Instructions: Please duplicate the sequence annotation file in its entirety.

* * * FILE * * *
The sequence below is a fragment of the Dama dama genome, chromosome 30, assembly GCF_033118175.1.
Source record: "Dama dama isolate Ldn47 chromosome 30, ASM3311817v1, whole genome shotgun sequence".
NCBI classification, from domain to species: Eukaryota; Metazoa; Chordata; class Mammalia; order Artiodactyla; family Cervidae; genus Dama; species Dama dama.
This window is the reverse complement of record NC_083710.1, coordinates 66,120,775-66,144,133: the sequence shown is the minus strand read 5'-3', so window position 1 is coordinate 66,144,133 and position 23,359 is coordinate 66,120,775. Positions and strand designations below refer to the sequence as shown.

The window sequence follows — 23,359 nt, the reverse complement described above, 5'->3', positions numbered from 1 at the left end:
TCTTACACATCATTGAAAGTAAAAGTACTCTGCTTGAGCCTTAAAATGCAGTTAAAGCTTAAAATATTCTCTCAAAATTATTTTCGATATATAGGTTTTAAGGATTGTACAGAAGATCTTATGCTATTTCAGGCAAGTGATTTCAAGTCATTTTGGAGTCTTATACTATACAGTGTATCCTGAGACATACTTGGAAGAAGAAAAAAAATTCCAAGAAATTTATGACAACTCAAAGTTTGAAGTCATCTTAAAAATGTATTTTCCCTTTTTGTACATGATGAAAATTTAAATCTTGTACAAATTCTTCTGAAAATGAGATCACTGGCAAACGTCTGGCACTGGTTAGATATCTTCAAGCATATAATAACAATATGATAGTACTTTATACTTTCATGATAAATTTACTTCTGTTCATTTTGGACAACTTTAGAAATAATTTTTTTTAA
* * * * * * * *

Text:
The sequence below is a fragment of the Dama dama genome, chromosome 30, assembly GCF_033118175.1.
Source record: "Dama dama isolate Ldn47 chromosome 30, ASM3311817v1, whole genome shotgun sequence".
NCBI classification, from domain to species: Eukaryota; Metazoa; Chordata; class Mammalia; order Artiodactyla; family Cervidae; genus Dama; species Dama dama.
This window is the reverse complement of record NC_083710.1, coordinates 66,120,775-66,144,133: the sequence shown is the minus strand read 5'-3', so window position 1 is coordinate 66,144,133 and position 23,359 is coordinate 66,120,775. Positions and strand designations below refer to the sequence as shown.

The window sequence follows — 23,359 nt, the reverse complement described above, 5'->3', positions numbered from 1 at the left end:
TCTTACACATCATTGAAAGTAAAAGTACTCTGCTTGAGCCTTAAAATGCAGTTAAAGCTTAAAATATTCTCTCAAAATTATTTTCGATATATAGGTTTTAAGGATTGTACAGAAGATCTTATGCTATTTCAGGCAAGTGATTTCAAGTCATTTTGGAGTCTTATACTATACAGTGTATCCTGAGACATACTTGGAAGAAGAAAAAAAATTCCAAGAAATTTATGACAACTCAAAGTTTGAAGTCATCTTAAAAATGTATTTTCCCTTTTTGTACATGATGAAAATTTAAATCTTGTACAAATTCTTCTGAAAATGAGATCACTGGCAAACGTCTGGCACTGGTTAGATATCTTCAAGCATATAATAACAATATGATAGTACTTTATACTTTCATGATAAATTTACTTCTGTTCATTTTGGACAACTTTAGAAATAATTTTTTTTAA